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Letters To The Editor

Regarding: Tips For Starting Fires In Cold Weather

I grew up in a home with wood heat, and lighting the fire in the morning was one of my chores from a young age. Plus I was raised being a hunter, fisherman, hiker and camper. So I have a little experience in this.

I’m going to tell how I build a fire indoors and then how I do it outdoors in the snow. They’re both similar with just a few differences.

I used to split enough tinder off of well-seasoned logs to last a week every Saturday or Sunday, and put it in a wood box that sat near the stove where any surface moisture would dry. Firewood I usually had to haul in daily. We kept the split wood and small rounds in the wood shed. The other wood was covered with a tarp and piled neatly against the side of the shed, cut to length and waiting for me to split it.

The two main things you need to start a fire is good air circulation and good tinder.

With a wood stove or fireplace, make sure the flues are all the way open first.

There are many ways to stack the wood: tee-pee style, criss-cross, chimney style, etc. I like to put down two fire logs with a good gap between them and then fill the gap with a crumpled piece of paper and some tinder.

The tinder has to either criss-cross itself or be leaning against the logs, because if you have it all aiming the same direction as the logs as soon as the paper burns it’ll fall down on itself and smother the fire.

Once you have the tinder set, you light the paper and then put a couple of one- or two-inch sticks across the gap in the flames (these often weren’t necessary, but they take little effort and a assure that the fire will take). As soon as the fire gets established you can throw a few more pieces of wood on and turn down the flues so the fire lasts.

For an outdoor fire I carry multiples of a few things (I don’t trust myself not to lose them).

First I carry Bic-style lighters, usually one in my pant pocket, one in my coat pocket, and one in my pack. I leave the matches at home, a butane lighter is far superior for outdoor use. It doesn’t care if it gets wet, doesn’t need a special surface to strike, doesn’t break when you’re trying to light it, provides many more lights than a box of matches, can be kept lit long enough to dry and light damp tinder, can be used as flint and steel if out of fuel, etc.

Second I carry tea light candles (I used to carry altar candles but they aren’t as easy to find or as inexpensive anymore). These take the place of paper or fluff in my fire as in the winter you often need to dry the tinder before it lights, and paper if available, doesn’t burn long enough.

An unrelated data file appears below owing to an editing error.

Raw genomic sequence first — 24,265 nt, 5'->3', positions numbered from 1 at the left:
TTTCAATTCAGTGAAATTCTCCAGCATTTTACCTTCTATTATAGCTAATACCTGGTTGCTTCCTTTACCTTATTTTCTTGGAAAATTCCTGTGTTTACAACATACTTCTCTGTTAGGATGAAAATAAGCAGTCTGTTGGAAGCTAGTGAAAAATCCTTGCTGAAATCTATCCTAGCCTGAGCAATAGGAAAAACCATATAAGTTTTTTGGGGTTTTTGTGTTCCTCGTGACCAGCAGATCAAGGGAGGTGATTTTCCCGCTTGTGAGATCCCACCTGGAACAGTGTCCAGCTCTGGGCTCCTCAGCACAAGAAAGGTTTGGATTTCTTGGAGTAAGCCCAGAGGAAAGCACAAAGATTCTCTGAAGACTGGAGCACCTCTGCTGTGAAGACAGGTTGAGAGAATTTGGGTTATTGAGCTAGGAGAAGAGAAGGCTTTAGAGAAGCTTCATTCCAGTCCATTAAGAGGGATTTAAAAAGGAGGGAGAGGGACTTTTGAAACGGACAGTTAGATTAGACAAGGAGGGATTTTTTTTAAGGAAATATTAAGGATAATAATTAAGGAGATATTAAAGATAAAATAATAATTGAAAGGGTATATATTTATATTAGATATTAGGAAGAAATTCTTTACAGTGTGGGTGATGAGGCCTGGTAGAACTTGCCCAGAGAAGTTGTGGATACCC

I’ve used rolled cardboard dipped in wax, and cotton balls dipped in wax for the same purpose, but tea candles take much less effort to prepare and work as well. (I had a friend who carried a flask filled with old engine oil cut with diesel he used for this – too stinky and messy for me).

The first thing you need to prepare for a fire in snow country is the surface it’ll sit on. Either stomp down the snow, remove the snow (better), or find an area without snow.

Next you need some green limbs to build a platform out of. These will provide a surface for the fire to sit on out of the water that melts off the logs and the surrounding area. The platform doesn’t need to be anything amazing, a couple of evergreen bows work great, or any branches that will keep the fire raised above the ground – even more firewood will work.

Then you build the fire just as you would indoors, with the exception of replacing the paper with the tea light.

The direction you put the first two fire logs can make a difference also. If you have high winds you put the logs so they protect the tinder from the wind, if you just have a gentle breeze you might want to turn the opening toward the wind so the gap will act as a venture and feed oxygen to the fire.

There’s more to it than this, but only experience will teach you that.



I have canoed in the rain all day in March with the temps in the 40s. You want a fire for the evening. I had a great deal of luck looking deep into clumps of debris along the river. Even if it rains all day, you can still find dry material to start your fire. I also collect my dryer lint for fire starting. This works great.




  1. One of the best “tinder”, and easy to carry and use, is a Tampon. The inner absorbent material ignites easily with just sparks (flint and steel), burns hot and lasts long enough to dry and ignite small twigs. Just pull some out, “fluff” it up and light it. From the twigs, just keep adding larger branches until you have a good blaze going.
    BUTANE CAUTION: Caution with butane lighters – When the temperature of butane drops into the mid-30’s (F), the flow will diminish substantially. Butane WILL freeze (become a liquid) at the same temperature as water, 30-32 (F) degrees, and cease to flow. If you rely on a butane lighter, keep it close to your body to keep it warm
    PROPANE: You can empty a butane refillable lighter and refill it with propane and usually not have to worry about the temperature. Propane doesn’t liquefy until minus 44 (F) degrees. And if you are out in temperatures at minus 44 (F) degrees and not on a military mission, you might want to get a checkup from the neck up.

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